View this post on Instagram
Hundreds of thousands of people in the United States are exposed to health risks from water contaminated with lead, toxic chemicals, and microbes. We can (and must) fix this. New York Times bestselling author Seth Siegel talks about his new book, “Troubled Water: What’s Wrong With What We Drink,” which examines the problem with our drinking water infrastructure, who is responsible for fixing it, how groups like NRDC have been fighting at the local, state and federal level for safe drinking water, how you can help, and more. All proceeds from Seth’s new book go to organizations and community groups fighting for safe drinking water. Grab your copy of “Troubled Water” here: https://on.nrdc.org/2oRRzwK and learn more: https://on.nrdc.org/2mBLmUZ #drinkingwater #safedrinkingwater #water #watercontamination #toxics #lead #health #publichealth #environment
What are the problems we are facing with our drinking water?
Unknown to most Americans, our drinking water is widely contaminated. In fact, almost everywhere, there are some contaminants in the drinking water. There are up to 10.5 million lead service lines in this country feeding water into people’s homes. In an enormous number of communities in America, PFAS contamination permeates people’s bodies.
Every one of these issues, in one way or another, is related to the same core problem: a failure, under both Democratic and Republican administrations, to intelligently and farsightedly approach the problem of what we need to do about our drinking water. The biggest problem we have is a sense of inertia, a sense of “If it ain't broke, don’t fix it” or “If it ain’t terribly broke, don’t fix it.”
We have the ability to purify our drinking water to a level where the contaminants just don’t exist anymore, and we also have the ability to transform the U.S. Environmental Protection Agency and our regulatory regimes and do it in such a way that—at lower cost and higher efficiency—Americans have better, cleaner, safer drinking water.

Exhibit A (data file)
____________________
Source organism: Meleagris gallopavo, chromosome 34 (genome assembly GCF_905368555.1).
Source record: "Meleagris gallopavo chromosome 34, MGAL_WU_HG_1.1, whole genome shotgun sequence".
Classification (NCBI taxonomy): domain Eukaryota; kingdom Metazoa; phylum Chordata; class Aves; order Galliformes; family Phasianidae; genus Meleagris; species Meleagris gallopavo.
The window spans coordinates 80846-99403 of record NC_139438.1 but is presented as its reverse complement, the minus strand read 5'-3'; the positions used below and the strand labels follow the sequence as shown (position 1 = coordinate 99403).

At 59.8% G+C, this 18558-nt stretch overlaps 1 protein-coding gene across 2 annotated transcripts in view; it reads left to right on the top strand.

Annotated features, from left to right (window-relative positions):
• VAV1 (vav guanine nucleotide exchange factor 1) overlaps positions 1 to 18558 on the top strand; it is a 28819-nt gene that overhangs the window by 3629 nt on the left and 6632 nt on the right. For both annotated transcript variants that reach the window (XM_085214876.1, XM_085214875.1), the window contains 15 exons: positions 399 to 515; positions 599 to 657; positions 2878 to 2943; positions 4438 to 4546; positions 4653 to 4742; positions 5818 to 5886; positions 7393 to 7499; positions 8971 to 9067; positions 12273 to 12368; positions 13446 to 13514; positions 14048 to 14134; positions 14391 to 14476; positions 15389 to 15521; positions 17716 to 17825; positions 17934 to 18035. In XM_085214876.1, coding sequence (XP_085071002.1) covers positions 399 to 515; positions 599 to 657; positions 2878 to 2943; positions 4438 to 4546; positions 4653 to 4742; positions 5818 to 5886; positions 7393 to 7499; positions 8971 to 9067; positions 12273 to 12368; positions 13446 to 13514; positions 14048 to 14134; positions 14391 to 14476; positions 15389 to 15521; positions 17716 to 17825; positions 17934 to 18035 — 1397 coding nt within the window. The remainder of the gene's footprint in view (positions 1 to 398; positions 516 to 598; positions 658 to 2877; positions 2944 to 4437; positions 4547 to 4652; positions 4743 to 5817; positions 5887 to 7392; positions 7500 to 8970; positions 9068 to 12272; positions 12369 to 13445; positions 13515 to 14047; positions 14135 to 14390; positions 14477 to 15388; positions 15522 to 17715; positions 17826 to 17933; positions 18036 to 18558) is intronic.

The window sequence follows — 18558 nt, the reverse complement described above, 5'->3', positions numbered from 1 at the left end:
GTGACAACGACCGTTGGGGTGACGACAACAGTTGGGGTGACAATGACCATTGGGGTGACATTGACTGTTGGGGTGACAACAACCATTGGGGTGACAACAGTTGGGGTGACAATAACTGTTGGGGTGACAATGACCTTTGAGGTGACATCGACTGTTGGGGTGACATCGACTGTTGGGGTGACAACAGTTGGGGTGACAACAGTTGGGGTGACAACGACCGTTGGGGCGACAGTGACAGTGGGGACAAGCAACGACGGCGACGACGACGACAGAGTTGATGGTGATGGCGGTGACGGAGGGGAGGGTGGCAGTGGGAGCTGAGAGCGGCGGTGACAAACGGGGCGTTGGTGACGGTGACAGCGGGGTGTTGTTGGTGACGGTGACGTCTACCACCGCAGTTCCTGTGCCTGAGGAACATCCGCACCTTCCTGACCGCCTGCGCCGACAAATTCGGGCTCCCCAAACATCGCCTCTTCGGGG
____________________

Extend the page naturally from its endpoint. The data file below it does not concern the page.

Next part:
If we fixed this problem, it would have a profound impact on America and the world in terms of our health profile and the efficiency of our water systems.
So what’s the solution?
People have this mind-set that “Wow, it’s a huge bill to fix all these pipes and to purify all the water from all the contaminants in them.” But you don’t need to pay for it immediately and all at once.
We know from modern financial modeling that what happens now is, you figure out “What are our needs? What’s the useful life of these water treatment plants? Of the wastewater treatment plants? Of the health benefit to Americans everywhere?” Then you can finance this out on a 20-, 30-, 50-year time frame. It’s how our biggest projects are financed, like bridges and tunnels; there’s absolutely no reason why we should be assuming that this enormous price tag has to be paid for all today. We should figure out a way to finance this through long-term financial vehicles and then give us the pipes, pumps, and healthy water that we deserve.
Once water falls from the sky and hits the ground, someone has to gather it. Somebody has to clean it, somebody has to transport it, and somebody has to make sure that the infrastructure continues to run efficiently.
That is on all of us to do. Prior generations—our parents, our grandparents, our great grandparents, people who were here long before us—financed what was then the greatest water infrastructure system in the world. Now that system has mostly fallen apart and is filled with contaminants.